Sunday, January 10, 2010


Watchers by Dean Koontz

It's a been a while since I've written a review here, life has taken me all sorts of crazy directions the past few months. I hadn't been reading a whole lot, but I'm picking it up again.

To break my hiatus, I went with Watchers by Dean Koontz. I've read a couple books by Kean Koontz, the most memorable being Tick Tock. I haven't written about that book here, but I will in the not to distant future because I do want to read it again.

Anyway, Watchers was a great read. I haven't read a whole lot by Dean Koontz, but it seems his stories are usually straight fiction. This one takes cues from Michael Crichton in that there is some science behind the fiction. It's a little far-fetched, but plausible.

The protagonist is Travis, a man down on himself, and on his life due to a tragic loss of his family. In the throes of despair, he happens upon a dog he names Einstein. He soon realizes that Einstein is no ordinary pooch. The dog saves his life on two levels. First from a physical threat, and second from emotional oblivion by leading him to the beautiful recluse, Nora.

The truth behind Einstein's unprecedented abilities is soon brought to light, and there is another creature out there that shares Einstein's origins, but with a malevolence to equal Einstein's benevolence. Now it is Travis' turn to protect Einstein from both this evil kin and from those that brought them into this world.

Like any good science fiction story, this one uses the science and fiction as props to tell the underlying story of relationship. Here, it is a heartwarming story of love, friendship, and loyalty between Travis, Nora, and a unique being named Einstein.

Not as fun as Koontz' Tick Tock, and not as scientifically rigorous as Crichton, but a solid feel-good read non-the-less.

Sunday, June 8, 2008


My wife picked this movie out at the library, knowing nothing about it, but thinking the DVD case looked interesting.

Turns out it's a movie produced by JJ Abrams (of 'Lost' fame), though I missed this in the opening of the movie so I didn't know it while watching the movie.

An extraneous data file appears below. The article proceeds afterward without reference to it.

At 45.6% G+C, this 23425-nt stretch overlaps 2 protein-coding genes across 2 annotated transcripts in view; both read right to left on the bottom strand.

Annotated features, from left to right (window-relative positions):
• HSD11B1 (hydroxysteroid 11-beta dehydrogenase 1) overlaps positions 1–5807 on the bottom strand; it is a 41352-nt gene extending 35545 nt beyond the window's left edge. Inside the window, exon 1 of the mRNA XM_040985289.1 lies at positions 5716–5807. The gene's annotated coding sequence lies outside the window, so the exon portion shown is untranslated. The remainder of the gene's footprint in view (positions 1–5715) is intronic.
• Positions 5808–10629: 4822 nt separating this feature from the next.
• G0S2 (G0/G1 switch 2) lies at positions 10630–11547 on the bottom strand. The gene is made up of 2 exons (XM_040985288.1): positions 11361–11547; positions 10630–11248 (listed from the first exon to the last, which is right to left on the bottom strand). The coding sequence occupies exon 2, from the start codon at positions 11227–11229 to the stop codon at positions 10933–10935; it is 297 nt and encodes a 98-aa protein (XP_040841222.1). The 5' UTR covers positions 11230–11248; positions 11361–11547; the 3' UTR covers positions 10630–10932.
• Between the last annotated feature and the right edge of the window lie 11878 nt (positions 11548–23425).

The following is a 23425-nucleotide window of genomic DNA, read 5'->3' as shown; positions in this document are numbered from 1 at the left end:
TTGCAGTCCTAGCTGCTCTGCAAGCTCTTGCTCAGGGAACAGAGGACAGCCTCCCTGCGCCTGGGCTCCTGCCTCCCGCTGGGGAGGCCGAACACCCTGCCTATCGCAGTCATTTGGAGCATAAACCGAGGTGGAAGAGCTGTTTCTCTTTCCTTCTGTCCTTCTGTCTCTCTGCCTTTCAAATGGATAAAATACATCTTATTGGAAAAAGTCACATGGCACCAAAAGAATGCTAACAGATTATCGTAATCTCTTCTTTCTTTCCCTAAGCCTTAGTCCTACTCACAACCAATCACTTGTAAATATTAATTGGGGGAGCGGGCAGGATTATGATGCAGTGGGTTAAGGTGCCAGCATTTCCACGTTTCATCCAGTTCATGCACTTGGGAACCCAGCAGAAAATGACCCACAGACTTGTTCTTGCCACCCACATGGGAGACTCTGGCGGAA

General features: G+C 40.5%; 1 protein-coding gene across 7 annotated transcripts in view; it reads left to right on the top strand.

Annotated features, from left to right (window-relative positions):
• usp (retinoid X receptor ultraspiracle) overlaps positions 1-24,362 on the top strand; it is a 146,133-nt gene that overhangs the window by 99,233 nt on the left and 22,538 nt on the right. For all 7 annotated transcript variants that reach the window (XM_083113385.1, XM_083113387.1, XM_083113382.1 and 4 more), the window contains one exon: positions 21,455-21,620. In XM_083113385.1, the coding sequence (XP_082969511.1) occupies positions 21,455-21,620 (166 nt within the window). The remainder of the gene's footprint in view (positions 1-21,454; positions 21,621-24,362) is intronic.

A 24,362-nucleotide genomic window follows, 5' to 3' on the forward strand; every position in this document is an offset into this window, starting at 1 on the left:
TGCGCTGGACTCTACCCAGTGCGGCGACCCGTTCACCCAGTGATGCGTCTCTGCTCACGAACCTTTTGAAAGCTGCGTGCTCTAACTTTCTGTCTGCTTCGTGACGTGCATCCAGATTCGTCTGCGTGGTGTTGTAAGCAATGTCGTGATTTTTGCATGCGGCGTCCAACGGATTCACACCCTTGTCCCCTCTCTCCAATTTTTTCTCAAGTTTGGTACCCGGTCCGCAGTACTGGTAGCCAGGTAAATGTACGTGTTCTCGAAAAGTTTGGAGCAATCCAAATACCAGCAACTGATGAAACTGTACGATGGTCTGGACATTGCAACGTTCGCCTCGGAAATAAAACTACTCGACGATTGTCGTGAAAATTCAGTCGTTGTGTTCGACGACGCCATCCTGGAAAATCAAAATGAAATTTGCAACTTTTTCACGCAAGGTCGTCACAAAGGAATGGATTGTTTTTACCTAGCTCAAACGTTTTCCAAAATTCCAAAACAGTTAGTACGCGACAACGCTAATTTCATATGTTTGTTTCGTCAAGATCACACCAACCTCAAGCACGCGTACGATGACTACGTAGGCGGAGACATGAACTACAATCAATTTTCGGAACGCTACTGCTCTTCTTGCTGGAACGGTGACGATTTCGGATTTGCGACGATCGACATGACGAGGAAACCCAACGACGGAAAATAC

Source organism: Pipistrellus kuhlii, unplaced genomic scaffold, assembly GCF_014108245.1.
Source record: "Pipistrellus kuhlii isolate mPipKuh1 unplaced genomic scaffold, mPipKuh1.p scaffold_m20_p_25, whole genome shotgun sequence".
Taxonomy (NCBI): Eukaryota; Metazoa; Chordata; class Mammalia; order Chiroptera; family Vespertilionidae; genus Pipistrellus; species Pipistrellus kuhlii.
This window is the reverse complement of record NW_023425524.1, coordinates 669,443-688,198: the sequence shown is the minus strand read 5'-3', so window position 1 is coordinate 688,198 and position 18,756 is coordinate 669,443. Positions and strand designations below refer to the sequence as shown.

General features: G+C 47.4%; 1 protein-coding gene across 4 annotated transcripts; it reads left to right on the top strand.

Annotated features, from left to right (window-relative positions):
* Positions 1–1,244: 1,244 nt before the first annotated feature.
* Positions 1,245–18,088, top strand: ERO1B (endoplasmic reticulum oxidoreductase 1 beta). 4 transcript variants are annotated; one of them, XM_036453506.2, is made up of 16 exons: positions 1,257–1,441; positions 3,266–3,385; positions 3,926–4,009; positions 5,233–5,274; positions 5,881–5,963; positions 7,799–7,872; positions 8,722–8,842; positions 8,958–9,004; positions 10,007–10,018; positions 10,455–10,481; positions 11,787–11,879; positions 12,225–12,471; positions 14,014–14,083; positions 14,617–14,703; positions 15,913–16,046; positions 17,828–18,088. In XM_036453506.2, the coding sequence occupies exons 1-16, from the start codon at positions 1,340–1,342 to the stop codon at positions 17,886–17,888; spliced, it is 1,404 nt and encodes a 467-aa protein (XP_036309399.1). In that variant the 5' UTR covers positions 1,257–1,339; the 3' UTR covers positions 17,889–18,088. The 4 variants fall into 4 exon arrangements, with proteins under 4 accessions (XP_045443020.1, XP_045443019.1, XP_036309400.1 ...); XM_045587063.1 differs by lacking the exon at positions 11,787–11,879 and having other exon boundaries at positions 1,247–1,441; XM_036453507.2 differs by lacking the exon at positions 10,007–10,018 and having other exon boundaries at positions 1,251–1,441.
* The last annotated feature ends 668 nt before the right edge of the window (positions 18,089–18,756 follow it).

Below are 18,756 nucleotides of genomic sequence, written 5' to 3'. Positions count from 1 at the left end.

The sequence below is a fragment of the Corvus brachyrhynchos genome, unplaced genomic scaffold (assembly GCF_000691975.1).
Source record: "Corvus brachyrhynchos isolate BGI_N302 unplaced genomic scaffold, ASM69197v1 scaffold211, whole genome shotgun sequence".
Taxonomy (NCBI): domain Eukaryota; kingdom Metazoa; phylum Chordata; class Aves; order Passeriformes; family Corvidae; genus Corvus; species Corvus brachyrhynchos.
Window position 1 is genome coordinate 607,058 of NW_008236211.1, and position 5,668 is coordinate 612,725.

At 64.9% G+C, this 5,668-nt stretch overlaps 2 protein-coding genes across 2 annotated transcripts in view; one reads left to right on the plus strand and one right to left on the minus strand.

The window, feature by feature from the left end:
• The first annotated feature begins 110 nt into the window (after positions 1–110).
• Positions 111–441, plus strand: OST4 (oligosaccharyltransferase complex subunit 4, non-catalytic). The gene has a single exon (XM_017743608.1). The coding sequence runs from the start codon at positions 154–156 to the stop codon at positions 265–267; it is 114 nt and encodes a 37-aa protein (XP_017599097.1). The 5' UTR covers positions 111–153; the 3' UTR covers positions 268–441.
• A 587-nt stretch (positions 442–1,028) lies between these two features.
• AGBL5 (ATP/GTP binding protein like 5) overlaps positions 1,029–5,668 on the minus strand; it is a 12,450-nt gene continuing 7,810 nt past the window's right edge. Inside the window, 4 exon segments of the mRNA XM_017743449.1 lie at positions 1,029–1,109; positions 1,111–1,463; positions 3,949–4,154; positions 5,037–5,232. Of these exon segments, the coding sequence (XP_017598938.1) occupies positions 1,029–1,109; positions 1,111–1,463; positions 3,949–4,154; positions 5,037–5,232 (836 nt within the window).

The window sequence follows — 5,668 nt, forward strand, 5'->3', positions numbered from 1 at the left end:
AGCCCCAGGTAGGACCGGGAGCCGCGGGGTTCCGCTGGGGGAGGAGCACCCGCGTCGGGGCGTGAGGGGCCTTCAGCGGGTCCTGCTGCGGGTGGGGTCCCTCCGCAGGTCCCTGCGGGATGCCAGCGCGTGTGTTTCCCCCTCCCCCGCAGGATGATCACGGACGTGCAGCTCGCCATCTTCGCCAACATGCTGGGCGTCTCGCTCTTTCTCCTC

The opening scene is at a going away party for some guy, Rob Hawkins (the protagonist). It's shot (as is the whole movie) from a handheld video camera (or it's supposed to be). The opening scene drags on and on... and on.... and on. I actually got so bored I started reading a book that was laying near the couch. Finally, the action started. I thought the finally we'd get some normal cinematic shots, but no, the handheld camera theme continues on, Blairwitch Project style.

So the story is about some alien creature that lands in Manhattan. It starts wreaking havoc in the city, and then the military comes and the battle causes even more havoc. Rob Hawkins' friends wander around trying to figure out what to do. They die off or disappear one way or another. They wander around Manhattan trying to rescue Rob's main squeeze. In the end, everyone dies, and you're left wondering, "WTF was that about?"

You never find out anything about the monster like, what is it? where did it come from? what does it want? do they kill it? WTF happens?!?!?!?!?! They tried very hard to make you care about the characters, but I never did. I just wanted a building to fall on them to get them out of the story's way.

It was terribly disappointing because it seemed to have some great potential. A good and interesting premise and great special effects, and the actors were actually good as well, but the one person POV was a disaster. Especially because that one person knew nothing about what was going on.

Don't waste your time. I heard there's a sequel coming out, perhaps that will be better.

Them Old Cowboy Songs

So I was driving home one day and tuned to the local public radio station. It was a reading of some story, but I really didn't like the voice talent but I lingered a little longer.

It turned out to be a stunning short story titled Them Old Cowboy Songs by Annie Proulx. I had no idea who Annie Proulx was until I got home searching for more info on the story. Turns out she was the author of another short story, Brokeback Mountain. I neither read that nor saw the movie, so I can't comment on it.